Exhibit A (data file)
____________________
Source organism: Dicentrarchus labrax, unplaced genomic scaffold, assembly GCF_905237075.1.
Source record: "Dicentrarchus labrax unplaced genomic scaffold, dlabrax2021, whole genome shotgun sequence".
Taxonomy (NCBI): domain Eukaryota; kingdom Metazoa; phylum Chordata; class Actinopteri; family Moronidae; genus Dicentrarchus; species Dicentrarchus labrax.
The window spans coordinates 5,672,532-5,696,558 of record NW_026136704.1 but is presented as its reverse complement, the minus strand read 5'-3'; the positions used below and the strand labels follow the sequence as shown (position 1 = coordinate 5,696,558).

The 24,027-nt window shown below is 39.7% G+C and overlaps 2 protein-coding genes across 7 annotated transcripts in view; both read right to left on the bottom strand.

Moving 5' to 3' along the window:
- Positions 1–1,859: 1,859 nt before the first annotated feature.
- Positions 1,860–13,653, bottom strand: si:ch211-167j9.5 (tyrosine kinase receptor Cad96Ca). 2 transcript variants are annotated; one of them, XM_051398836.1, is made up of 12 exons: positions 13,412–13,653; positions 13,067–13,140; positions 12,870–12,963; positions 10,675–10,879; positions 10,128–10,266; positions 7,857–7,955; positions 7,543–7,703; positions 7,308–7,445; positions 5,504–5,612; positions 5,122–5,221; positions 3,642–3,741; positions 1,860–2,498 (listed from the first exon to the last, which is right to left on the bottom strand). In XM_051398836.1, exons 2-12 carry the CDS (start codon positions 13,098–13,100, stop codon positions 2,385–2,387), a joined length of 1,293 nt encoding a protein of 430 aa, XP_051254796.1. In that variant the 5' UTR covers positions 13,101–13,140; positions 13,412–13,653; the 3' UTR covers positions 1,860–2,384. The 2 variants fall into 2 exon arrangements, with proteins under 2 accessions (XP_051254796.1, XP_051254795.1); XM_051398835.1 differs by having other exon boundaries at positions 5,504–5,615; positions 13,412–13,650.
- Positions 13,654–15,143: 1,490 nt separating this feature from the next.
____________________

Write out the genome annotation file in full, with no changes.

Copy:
Source organism: Dicentrarchus labrax, unplaced genomic scaffold, assembly GCF_905237075.1.
Source record: "Dicentrarchus labrax unplaced genomic scaffold, dlabrax2021, whole genome shotgun sequence".
Taxonomy (NCBI): domain Eukaryota; kingdom Metazoa; phylum Chordata; class Actinopteri; family Moronidae; genus Dicentrarchus; species Dicentrarchus labrax.
The window spans coordinates 5,672,532-5,696,558 of record NW_026136704.1 but is presented as its reverse complement, the minus strand read 5'-3'; the positions used below and the strand labels follow the sequence as shown (position 1 = coordinate 5,696,558).

The 24,027-nt window shown below is 39.7% G+C and overlaps 2 protein-coding genes across 7 annotated transcripts in view; both read right to left on the bottom strand.

Moving 5' to 3' along the window:
- Positions 1–1,859: 1,859 nt before the first annotated feature.
- Positions 1,860–13,653, bottom strand: si:ch211-167j9.5 (tyrosine kinase receptor Cad96Ca). 2 transcript variants are annotated; one of them, XM_051398836.1, is made up of 12 exons: positions 13,412–13,653; positions 13,067–13,140; positions 12,870–12,963; positions 10,675–10,879; positions 10,128–10,266; positions 7,857–7,955; positions 7,543–7,703; positions 7,308–7,445; positions 5,504–5,612; positions 5,122–5,221; positions 3,642–3,741; positions 1,860–2,498 (listed from the first exon to the last, which is right to left on the bottom strand). In XM_051398836.1, exons 2-12 carry the CDS (start codon positions 13,098–13,100, stop codon positions 2,385–2,387), a joined length of 1,293 nt encoding a protein of 430 aa, XP_051254796.1. In that variant the 5' UTR covers positions 13,101–13,140; positions 13,412–13,653; the 3' UTR covers positions 1,860–2,384. The 2 variants fall into 2 exon arrangements, with proteins under 2 accessions (XP_051254796.1, XP_051254795.1); XM_051398835.1 differs by having other exon boundaries at positions 5,504–5,615; positions 13,412–13,650.
- Positions 13,654–15,143: 1,490 nt separating this feature from the next.